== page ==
source, receiving an alert from an attack target, a peer DDoS source, receiving an alert from an attack target, a peer DDoS
Mitigation System (DMS), or a transit provider). The definition of Mitigation System (DMS), or a transit provider). The definition of
these triggers is deployment-specific. It is therefore out of the these triggers is deployment-specific. It is therefore out of the
scope of this document to elaborate on how these triggers are made scope of this document to elaborate on how these triggers are made
available to a DOTS client. available to a Call Home DOTS client.
In a typical deployment scenario, the DOTS server is enabled on a In a typical deployment scenario, the Call Home DOTS server is
Customer Premises Equipment (CPE), which is aligned with recent enabled on a Customer Premises Equipment (CPE), which is aligned with
trends to enrich the CPE with advanced security features. Unlike recent trends to enrich the CPE with advanced security features.
classic DOTS deployments [I-D.ietf-dots-use-cases], such DOTS server Unlike classic DOTS deployments [I-D.ietf-dots-use-cases], such DOTS
maintains a single DOTS signal channel session for each DOTS-capable server maintains a single DOTS signal channel session for each DOTS-
upstream provisioning domain [I-D.ietf-dots-multihoming]. capable upstream provisioning domain [I-D.ietf-dots-multihoming].
For instance, the DOTS server in the home network initiates the Call For instance, the Call Home DOTS server in the home network initiates
Home in 'idle' time and then subsequently the DOTS client in the ISP the signal channel Call Home in 'idle' time and then subsequently the
environment can initiate a mitigation request whenever the ISP Call Home DOTS client in the ISP environment can initiate a
detects there is an attack from a compromised device in the DOTS mitigation request whenever the ISP detects there is an attack from a
server domain (i.e., from within the home network). compromised device in the DOTS server domain (i.e., from within the
home network).
The DOTS server uses the DDoS attack traffic information to identify The Call Home DOTS server uses the DDoS attack traffic information to
the compromised device in its domain that is responsible for identify the compromised device in its domain that is responsible for
launching the DDoS attack, optionally notifies a network launching the DDoS attack, optionally notifies a network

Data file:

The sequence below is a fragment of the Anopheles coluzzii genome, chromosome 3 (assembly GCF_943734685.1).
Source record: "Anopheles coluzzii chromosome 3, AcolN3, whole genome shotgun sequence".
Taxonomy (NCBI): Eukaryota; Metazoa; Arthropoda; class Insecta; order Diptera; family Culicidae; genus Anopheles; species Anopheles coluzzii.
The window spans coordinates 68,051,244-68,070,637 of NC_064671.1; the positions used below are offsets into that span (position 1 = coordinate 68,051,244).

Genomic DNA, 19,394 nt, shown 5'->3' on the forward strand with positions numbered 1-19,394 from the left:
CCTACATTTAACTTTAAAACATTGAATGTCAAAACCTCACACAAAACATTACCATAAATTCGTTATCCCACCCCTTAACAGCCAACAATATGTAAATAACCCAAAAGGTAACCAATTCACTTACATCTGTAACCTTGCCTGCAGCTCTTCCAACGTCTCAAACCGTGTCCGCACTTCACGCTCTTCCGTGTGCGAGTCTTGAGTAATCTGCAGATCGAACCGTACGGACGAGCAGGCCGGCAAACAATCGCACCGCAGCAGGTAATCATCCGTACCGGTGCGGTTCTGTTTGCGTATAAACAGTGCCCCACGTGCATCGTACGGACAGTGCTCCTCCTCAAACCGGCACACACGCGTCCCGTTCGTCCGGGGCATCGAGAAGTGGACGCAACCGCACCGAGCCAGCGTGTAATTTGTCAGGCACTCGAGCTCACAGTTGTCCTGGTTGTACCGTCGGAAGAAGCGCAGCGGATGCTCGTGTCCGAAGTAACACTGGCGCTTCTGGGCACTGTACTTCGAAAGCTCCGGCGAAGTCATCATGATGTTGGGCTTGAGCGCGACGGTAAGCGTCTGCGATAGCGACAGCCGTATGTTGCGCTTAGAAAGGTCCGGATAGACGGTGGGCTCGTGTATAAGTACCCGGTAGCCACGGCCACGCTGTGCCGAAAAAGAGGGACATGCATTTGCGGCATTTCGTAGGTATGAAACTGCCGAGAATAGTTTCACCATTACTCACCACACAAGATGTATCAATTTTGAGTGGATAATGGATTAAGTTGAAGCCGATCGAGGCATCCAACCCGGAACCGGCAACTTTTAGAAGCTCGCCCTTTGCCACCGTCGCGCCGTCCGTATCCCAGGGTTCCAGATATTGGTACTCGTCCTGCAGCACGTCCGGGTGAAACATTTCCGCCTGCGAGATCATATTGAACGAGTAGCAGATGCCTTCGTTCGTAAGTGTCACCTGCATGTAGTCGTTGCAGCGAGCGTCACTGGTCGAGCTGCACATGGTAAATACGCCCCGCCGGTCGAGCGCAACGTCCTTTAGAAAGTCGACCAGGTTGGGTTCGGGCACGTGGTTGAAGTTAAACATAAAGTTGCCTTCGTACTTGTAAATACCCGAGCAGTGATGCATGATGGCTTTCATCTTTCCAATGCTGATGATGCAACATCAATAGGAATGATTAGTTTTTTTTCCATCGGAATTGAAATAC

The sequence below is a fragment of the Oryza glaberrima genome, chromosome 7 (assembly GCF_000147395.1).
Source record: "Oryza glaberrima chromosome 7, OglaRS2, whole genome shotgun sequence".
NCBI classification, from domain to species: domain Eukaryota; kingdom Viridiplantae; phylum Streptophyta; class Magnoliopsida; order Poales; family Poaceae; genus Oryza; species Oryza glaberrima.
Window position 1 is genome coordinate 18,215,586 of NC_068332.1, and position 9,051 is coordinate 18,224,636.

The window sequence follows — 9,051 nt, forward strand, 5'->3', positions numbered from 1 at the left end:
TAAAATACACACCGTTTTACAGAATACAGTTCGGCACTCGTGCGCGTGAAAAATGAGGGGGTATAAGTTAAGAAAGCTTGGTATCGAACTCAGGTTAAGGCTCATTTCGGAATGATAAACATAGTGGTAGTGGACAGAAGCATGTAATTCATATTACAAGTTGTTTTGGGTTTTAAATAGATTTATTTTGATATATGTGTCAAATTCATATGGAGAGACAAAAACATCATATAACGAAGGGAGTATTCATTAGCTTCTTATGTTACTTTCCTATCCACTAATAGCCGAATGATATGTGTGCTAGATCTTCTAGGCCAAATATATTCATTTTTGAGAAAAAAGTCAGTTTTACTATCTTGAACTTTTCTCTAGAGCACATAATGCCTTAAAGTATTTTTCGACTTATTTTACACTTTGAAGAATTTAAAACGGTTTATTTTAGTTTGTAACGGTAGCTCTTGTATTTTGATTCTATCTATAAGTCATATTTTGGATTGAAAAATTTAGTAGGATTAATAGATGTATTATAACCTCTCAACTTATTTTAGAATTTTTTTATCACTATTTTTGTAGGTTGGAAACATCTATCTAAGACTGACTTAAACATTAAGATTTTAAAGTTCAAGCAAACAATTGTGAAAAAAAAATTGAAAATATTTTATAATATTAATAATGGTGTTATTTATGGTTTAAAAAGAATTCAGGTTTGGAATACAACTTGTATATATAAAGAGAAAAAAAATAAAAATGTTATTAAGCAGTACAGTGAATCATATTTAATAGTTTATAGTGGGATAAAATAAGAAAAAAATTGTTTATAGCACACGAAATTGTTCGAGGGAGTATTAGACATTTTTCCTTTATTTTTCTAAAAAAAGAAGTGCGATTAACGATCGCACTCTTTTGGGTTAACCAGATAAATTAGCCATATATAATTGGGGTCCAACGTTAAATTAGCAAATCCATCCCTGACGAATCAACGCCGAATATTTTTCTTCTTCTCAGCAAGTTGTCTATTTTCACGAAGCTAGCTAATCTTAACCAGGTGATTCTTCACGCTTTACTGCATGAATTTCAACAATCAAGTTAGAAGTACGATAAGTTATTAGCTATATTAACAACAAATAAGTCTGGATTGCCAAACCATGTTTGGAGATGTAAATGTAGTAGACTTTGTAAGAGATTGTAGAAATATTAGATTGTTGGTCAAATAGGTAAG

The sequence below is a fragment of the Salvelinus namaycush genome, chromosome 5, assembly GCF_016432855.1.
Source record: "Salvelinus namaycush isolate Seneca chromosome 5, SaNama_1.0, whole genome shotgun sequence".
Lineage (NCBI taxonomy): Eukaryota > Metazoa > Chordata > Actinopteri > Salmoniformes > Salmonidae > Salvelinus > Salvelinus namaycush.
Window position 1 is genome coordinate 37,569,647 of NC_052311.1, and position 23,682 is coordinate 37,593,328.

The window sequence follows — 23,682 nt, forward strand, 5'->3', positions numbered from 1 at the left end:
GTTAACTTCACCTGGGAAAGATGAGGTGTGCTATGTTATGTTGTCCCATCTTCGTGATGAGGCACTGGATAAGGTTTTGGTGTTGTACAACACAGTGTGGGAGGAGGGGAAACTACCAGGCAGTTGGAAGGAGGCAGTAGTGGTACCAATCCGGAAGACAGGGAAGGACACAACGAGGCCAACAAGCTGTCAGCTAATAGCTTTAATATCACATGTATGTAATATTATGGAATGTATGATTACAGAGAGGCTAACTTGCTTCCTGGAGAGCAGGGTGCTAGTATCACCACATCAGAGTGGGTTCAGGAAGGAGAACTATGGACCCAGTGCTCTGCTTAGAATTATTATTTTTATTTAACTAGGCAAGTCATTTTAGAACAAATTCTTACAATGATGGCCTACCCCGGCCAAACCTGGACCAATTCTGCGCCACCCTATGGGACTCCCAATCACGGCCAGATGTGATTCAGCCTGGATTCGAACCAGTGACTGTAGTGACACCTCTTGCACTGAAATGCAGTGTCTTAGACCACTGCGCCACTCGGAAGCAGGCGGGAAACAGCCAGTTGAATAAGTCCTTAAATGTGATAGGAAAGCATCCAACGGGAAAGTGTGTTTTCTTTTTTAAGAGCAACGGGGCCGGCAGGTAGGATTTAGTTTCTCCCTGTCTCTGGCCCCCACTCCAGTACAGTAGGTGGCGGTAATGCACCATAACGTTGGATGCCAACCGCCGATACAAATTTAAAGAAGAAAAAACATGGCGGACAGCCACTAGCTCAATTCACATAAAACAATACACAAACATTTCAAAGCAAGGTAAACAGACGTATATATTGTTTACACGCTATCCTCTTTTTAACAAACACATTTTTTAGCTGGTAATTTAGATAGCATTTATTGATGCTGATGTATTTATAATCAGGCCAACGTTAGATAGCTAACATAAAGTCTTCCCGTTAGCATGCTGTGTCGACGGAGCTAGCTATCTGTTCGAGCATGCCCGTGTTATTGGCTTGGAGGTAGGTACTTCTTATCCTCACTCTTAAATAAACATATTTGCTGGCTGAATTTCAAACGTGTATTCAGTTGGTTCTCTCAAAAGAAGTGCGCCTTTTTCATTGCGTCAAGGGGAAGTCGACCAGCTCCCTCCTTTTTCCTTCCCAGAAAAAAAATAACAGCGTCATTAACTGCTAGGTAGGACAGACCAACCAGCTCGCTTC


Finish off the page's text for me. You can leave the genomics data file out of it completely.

administrator, and takes appropriate mitigation action(s). A administrator, and takes appropriate mitigation action(s). For
mitigation action can be to quarantine the compromised device or example, a mitigation action can be to quarantine the compromised
block its traffic to the attack target(s) until the mitigation device or block its traffic to the attack target(s) until the
request is withdrawn. mitigation request is withdrawn.
Other motivations for introducing the Call Home function are Other motivations for introducing the Call Home function are
discussed in Section 1.1 of [RFC8071]. discussed in Section 1.1 of [RFC8071].
This document assumes that DOTS servers are provisioned with a way to This document assumes that Call Home DOTS servers are provisioned
know how to reach the upstream DOTS client(s), which could occur by a with a way to know how to reach the upstream Call Home DOTS
variety of means (e.g., [I-D.ietf-dots-server-discovery]). The client(s), which could occur by a variety of means (e.g.,
specification of such means are out of scope of this document. [I-D.ietf-dots-server-discovery]). The specification of such means
are out of scope of this document.
More information about the applicability scope of the DOTS signal
channel Call Home is provided in Section 1.3.
1.3. Applicability Scope 1.3. Applicability Scope
The aforementioned problems may be encountered in other deployments The aforementioned problems may be encountered in other deployments
than those discussed in Section 1.1 (e.g., data centers, enterprise than those discussed in Section 1.1 (e.g., data centers, enterprise
networks). The solution specified in this document can be used for networks). The solution specified in this document can be used for
those deployments to block DDoS attack traffic closer to the those deployments to block DDoS attack traffic closer to the
source(s) of the attack. The Call Home reference architecture is source(s) of the attack.
shown in Figure 1.
An instantiation of the Call Home functional architecture is depicted
in Figure 2.
+-------------+ +-------------+
|Attack Target| |Attack Target|
+-----+-------+ +-----+-------+
| /\ Target Network | /\ Target Network
......................|.||.................... ......................|.||....................
| ||
.--------+-||-------. .--------+-||-------.
( || )-. ( || )-.
.' || ' .' || '
( Internet || ) ( Internet || )
( || -' ( || -'
'-( || ) '-( || )